If you ever shopped for fashion online, you know how it feels.
The images on the website are amazing, but the frustration of receiving online purchases that look vastly different on oneself than they did on the model pictured on the website is a common problem faced by shoppers.
It is so big that 59% of consumers have experienced dissatisfaction due to un-fitting clothes, according to an Ipsos survey.
The problem doesn’t end with consumer frustration though. This problem also costs retailers a staggering $35B per year, according to Coresight Research, not to mention the 92 Million tonnes of textile waste produced by the fashion industry each year, which would take up to 100 years to decompose. And the numbers just keep growing.
In response to this challenge, multiple startups and tech companies are working to leverage technologies such as computer vision and deep algorithms – and Israel is not falling behind with quite a few startups working on solutions, some of which have even been acquired by retail giants such as Walmart and Nike.
But sometimes it takes more than a few dozen startups to educate the market about the new technology that’s readily available to help consumers solve their frustration.
Google’s generative AI try-on tool announced last month is set to redefine the way people shop for clothes online. The feature, accessible through a “try-on” button on specific products, allows customers to visualize how the garments would look on models with appearances similar to their own.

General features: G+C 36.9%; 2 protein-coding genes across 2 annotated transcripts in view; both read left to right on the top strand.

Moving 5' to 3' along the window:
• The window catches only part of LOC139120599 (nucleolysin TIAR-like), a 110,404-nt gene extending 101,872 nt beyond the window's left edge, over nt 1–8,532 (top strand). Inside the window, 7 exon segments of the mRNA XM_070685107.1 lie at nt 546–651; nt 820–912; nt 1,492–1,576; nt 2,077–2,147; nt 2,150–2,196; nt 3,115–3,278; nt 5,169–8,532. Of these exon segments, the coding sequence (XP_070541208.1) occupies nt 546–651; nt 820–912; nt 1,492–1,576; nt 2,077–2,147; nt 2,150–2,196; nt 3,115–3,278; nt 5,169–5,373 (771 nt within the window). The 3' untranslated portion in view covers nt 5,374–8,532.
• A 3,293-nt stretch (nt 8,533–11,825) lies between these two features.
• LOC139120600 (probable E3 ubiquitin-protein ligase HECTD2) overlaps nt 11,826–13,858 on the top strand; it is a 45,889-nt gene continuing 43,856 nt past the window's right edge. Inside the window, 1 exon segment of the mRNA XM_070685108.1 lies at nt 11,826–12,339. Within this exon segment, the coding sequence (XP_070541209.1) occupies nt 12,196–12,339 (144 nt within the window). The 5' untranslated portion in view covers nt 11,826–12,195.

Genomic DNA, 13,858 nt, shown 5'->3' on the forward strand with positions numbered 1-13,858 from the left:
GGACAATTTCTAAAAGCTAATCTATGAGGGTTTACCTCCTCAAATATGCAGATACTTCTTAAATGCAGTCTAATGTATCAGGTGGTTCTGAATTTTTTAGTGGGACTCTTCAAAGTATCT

By covering a wide range of sizes, body shapes, and skin tones, this tool aims to promote inclusivity and body positivity in the world of fashion. With plans to expand the feature to other types of women’s clothing and eventually men’s apparel, Google is continuously pushing the boundaries of e-commerce and enhancing the customer experience.
The emergence of Google’s virtual try-on feature is indeed an exciting development in the world of online fashion shopping.
While many startups including Israeli ones have been working on similar solutions for years, Google’s widespread influence and market presence are essential in helping to educate the masses about the benefits of virtual try-on technology.
This move not only improves the online shopping experience for consumers but also opens doors for smaller tech companies to attract retailers and contribute to the future of this innovative industry.
One of the pioneering Israeli startups in the virtual try-on space is Zeekit. Founded in 2013, Zeekit employs augmented reality to allow users to virtually try on clothes from various retailers. By using a single full-length photo, Zeekit’s algorithm can map the clothing onto the user’s body accurately. The platform provides users with a representation of how the outfit would fit and look on them, enhancing the online shopping experience. As a first step, they introduced the option for retailers to use this technology to virtually dress their own models – this not only helps retailers save costs on expensive photoshoots, but also enables a wider variety of models for consumers to choose from. Zeekit had been acquired in 2021 by Walmart which is already implementing its solution on selected items on the walmart.com website.